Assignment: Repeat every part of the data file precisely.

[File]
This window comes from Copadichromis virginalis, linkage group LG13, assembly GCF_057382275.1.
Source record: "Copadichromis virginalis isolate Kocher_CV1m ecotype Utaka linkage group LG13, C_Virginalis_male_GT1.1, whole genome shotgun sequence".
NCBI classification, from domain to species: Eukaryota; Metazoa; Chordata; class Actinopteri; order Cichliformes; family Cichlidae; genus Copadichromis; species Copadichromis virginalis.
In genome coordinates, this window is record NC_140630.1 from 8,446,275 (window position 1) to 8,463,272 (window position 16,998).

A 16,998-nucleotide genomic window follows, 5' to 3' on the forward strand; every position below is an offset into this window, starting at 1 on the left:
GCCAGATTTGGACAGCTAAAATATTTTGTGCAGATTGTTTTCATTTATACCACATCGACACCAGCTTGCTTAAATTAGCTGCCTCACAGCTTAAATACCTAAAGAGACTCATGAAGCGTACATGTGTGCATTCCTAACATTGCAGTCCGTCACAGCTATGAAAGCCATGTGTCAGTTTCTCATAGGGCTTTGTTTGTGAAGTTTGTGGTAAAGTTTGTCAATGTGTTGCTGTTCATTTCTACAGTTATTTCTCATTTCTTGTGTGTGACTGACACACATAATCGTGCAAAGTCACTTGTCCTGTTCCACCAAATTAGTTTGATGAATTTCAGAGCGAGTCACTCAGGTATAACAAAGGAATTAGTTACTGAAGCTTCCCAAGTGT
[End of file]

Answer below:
This window comes from Copadichromis virginalis, linkage group LG13, assembly GCF_057382275.1.
Source record: "Copadichromis virginalis isolate Kocher_CV1m ecotype Utaka linkage group LG13, C_Virginalis_male_GT1.1, whole genome shotgun sequence".
NCBI classification, from domain to species: Eukaryota; Metazoa; Chordata; class Actinopteri; order Cichliformes; family Cichlidae; genus Copadichromis; species Copadichromis virginalis.
In genome coordinates, this window is record NC_140630.1 from 8,446,275 (window position 1) to 8,463,272 (window position 16,998).

A 16,998-nucleotide genomic window follows, 5' to 3' on the forward strand; every position below is an offset into this window, starting at 1 on the left:
GCCAGATTTGGACAGCTAAAATATTTTGTGCAGATTGTTTTCATTTATACCACATCGACACCAGCTTGCTTAAATTAGCTGCCTCACAGCTTAAATACCTAAAGAGACTCATGAAGCGTACATGTGTGCATTCCTAACATTGCAGTCCGTCACAGCTATGAAAGCCATGTGTCAGTTTCTCATAGGGCTTTGTTTGTGAAGTTTGTGGTAAAGTTTGTCAATGTGTTGCTGTTCATTTCTACAGTTATTTCTCATTTCTTGTGTGTGACTGACACACATAATCGTGCAAAGTCACTTGTCCTGTTCCACCAAATTAGTTTGATGAATTTCAGAGCGAGTCACTCAGGTATAACAAAGGAATTAGTTACTGAAGCTTCCCAAGTGT